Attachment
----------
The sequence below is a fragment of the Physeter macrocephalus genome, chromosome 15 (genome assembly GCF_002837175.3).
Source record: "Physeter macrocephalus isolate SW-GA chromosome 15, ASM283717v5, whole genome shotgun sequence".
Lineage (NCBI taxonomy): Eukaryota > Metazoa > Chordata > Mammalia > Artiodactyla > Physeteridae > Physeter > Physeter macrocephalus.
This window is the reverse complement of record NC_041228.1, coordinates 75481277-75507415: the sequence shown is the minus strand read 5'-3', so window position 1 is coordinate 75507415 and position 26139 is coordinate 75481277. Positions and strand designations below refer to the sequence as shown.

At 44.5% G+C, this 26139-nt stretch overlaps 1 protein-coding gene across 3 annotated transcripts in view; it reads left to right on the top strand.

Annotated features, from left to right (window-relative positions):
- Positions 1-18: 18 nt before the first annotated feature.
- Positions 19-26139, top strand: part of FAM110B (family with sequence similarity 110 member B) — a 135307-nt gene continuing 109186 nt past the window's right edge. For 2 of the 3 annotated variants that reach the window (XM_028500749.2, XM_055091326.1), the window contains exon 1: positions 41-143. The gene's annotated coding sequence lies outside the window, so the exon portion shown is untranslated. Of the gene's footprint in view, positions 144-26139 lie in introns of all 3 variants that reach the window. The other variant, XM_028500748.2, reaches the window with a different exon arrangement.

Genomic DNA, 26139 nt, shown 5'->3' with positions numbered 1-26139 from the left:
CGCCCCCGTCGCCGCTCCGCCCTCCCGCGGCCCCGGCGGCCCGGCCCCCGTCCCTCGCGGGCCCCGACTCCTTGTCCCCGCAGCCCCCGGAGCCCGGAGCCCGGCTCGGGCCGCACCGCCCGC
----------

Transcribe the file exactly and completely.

The sequence below is a fragment of the Physeter macrocephalus genome, chromosome 15 (genome assembly GCF_002837175.3).
Source record: "Physeter macrocephalus isolate SW-GA chromosome 15, ASM283717v5, whole genome shotgun sequence".
Lineage (NCBI taxonomy): Eukaryota > Metazoa > Chordata > Mammalia > Artiodactyla > Physeteridae > Physeter > Physeter macrocephalus.
This window is the reverse complement of record NC_041228.1, coordinates 75481277-75507415: the sequence shown is the minus strand read 5'-3', so window position 1 is coordinate 75507415 and position 26139 is coordinate 75481277. Positions and strand designations below refer to the sequence as shown.

At 44.5% G+C, this 26139-nt stretch overlaps 1 protein-coding gene across 3 annotated transcripts in view; it reads left to right on the top strand.

Annotated features, from left to right (window-relative positions):
- Positions 1-18: 18 nt before the first annotated feature.
- Positions 19-26139, top strand: part of FAM110B (family with sequence similarity 110 member B) — a 135307-nt gene continuing 109186 nt past the window's right edge. For 2 of the 3 annotated variants that reach the window (XM_028500749.2, XM_055091326.1), the window contains exon 1: positions 41-143. The gene's annotated coding sequence lies outside the window, so the exon portion shown is untranslated. Of the gene's footprint in view, positions 144-26139 lie in introns of all 3 variants that reach the window. The other variant, XM_028500748.2, reaches the window with a different exon arrangement.

Genomic DNA, 26139 nt, shown 5'->3' with positions numbered 1-26139 from the left:
CGCCCCCGTCGCCGCTCCGCCCTCCCGCGGCCCCGGCGGCCCGGCCCCCGTCCCTCGCGGGCCCCGACTCCTTGTCCCCGCAGCCCCCGGAGCCCGGAGCCCGGCTCGGGCCGCACCGCCCGC